Yellow Corp: Going to $YELL and back

Renowned trucking company Yellow Corp (NASDAQ:YELL), with a near-century history, has recently announced its closure. The company was once prominent in the U.S. trucking landscape but has found itself plagued by debt from a series of mergers and consistent disagreements with the Teamsters union. However, despite declaring bankruptcy, Yellow's stock has unexpectedly witnessed its stock soar.

Source: Yahoo Finance

As we can see in the above chart, although the stock had plummeted to a mere $0.43 the prior week, it skyrocketed in subsequent sessions crossing the $2 mark. This was a result of an unexpected stake by MFN Partners. Now the big question here is: is it worth speculating on Yellow Corp given its latest meme stock status or is it too risky a play?

Yellow's Evolution & Expansion

Tracing its humble beginnings back to 1924, Yellow sprouted as a modest taxi and bus venture in Oklahoma City. The Yellow Cab Transit Company, aptly named for its fleet of yellow Ford Model-Ts and buses, primarily catered to local commuters. Yet, the company's trajectory changed dramatically post its 1951 bankruptcy. George Powell, a Kansas City banker, envisioned a larger dream for Yellow. Capitalizing on the inception of the Interstate Highway System, Powell transformed Yellow into a dominant long-haul operator. The following decades saw Yellow continuously expanding its footprint. Key acquisitions post interstate trucking deregulation in 1980 fortified its position, enabling the company to outlive many contemporaries. By 2003, Yellow's ambitions led to the acquisition of Roadway, another heavyweight in the LTL trucking realm. The merger aimed to enhance competitiveness against non-unionized rivals. However, decisions during these expansion phases sowed the seeds for future challenges.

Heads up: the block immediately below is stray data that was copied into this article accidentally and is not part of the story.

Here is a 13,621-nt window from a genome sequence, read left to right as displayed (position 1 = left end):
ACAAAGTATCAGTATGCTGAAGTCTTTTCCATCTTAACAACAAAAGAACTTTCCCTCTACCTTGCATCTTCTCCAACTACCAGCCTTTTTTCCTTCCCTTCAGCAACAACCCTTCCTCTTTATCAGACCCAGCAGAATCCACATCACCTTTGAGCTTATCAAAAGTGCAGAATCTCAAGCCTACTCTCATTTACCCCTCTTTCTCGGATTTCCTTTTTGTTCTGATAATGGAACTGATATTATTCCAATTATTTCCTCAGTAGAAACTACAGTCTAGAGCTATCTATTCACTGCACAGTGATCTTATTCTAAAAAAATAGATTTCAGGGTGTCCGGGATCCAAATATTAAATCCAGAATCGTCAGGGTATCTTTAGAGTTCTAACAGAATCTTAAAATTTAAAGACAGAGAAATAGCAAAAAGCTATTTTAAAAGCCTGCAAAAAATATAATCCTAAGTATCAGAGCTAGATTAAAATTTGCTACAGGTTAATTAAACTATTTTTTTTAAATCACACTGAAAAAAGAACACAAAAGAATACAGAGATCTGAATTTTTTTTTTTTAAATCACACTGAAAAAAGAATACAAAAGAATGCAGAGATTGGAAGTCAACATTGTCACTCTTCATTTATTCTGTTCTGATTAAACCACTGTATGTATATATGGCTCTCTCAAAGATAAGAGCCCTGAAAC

Challenges, Mergers, and Missteps

Yellow's growth resulted in many complexities. The merger with Roadway, followed by another major acquisition of USF in 2005, was intended to streamline operations. However, instead of merging networks for maximum efficiency, Yellow only combined back-office functions, missing out on broader synergies. This decision would haunt them, especially when the 2008 recession hit, significantly reducing their business with major clients like Walmart. The adverse economic environment amplified the issues inherent in their operational model. Debts accrued from mergers, combined with the intricacies of managing multiple brands, persistently burdened the company. By 2014 and 2020, the specter of bankruptcy loomed again.

As the years rolled on, Yellow's performance metrics began to lag. Their revenue per shipment was substantially lower than competitors, a clear indicator of operational inefficiencies and potential mismanagement. Despite having an annual revenue near $5 billion since 2009, the company struggled to achieve consistent profits, signaling deep-rooted operational challenges.

The Final Straws